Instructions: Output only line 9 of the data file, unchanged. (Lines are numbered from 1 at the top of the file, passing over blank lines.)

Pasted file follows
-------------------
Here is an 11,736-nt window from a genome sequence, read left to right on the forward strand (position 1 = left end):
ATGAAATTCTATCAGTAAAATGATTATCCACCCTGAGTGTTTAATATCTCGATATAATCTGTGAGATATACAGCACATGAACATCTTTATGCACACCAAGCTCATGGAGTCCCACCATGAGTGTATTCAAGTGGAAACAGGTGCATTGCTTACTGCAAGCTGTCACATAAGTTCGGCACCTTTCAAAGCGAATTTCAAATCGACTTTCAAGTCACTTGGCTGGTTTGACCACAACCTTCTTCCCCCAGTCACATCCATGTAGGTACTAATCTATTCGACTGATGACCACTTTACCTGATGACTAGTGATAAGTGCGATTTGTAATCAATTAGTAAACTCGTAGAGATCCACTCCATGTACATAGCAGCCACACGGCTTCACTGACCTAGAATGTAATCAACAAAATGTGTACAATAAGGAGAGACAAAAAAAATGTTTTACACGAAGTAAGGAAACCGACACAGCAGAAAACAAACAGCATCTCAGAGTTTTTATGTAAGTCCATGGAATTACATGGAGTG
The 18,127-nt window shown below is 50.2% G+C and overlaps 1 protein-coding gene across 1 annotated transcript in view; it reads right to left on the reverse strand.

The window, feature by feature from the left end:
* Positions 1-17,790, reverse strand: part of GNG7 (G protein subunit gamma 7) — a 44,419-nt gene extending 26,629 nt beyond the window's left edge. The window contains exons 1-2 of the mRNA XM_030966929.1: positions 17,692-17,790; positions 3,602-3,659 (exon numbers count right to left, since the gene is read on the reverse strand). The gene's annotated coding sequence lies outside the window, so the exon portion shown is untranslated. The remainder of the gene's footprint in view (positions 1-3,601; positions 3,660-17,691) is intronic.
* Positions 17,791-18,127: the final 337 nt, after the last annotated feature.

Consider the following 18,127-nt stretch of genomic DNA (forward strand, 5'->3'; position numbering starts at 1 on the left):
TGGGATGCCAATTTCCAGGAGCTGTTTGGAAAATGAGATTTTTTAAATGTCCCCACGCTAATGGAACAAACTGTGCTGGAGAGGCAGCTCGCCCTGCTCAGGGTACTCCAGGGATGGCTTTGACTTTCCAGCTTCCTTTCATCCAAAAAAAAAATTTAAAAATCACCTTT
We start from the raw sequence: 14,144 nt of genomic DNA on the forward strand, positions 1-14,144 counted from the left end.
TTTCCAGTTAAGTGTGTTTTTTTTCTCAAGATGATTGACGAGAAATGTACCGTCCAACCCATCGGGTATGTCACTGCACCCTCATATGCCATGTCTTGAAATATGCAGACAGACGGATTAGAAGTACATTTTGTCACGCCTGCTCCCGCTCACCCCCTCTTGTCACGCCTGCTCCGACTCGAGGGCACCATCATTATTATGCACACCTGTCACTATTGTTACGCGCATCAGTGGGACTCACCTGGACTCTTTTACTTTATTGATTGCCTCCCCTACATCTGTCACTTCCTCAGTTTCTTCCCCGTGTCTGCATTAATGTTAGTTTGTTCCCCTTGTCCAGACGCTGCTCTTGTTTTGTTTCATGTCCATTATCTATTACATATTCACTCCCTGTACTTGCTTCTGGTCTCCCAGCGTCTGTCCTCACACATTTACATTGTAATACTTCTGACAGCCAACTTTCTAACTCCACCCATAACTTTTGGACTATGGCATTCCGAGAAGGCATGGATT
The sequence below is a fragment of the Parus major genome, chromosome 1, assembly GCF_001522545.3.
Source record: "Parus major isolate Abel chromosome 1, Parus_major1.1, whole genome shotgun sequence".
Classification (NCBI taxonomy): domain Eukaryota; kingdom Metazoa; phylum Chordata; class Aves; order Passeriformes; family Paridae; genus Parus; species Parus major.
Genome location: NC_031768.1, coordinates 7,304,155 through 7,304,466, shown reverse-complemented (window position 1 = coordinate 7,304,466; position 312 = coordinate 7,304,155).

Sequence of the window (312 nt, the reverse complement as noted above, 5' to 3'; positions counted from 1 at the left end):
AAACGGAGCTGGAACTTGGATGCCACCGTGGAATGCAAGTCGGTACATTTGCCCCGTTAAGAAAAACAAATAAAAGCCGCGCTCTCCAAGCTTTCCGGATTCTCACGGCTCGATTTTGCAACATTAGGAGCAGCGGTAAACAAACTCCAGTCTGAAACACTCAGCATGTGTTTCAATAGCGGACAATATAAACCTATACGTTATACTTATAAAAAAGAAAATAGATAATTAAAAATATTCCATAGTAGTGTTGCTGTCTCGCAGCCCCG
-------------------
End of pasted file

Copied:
We start from the raw sequence: 14,144 nt of genomic DNA on the forward strand, positions 1-14,144 counted from the left end.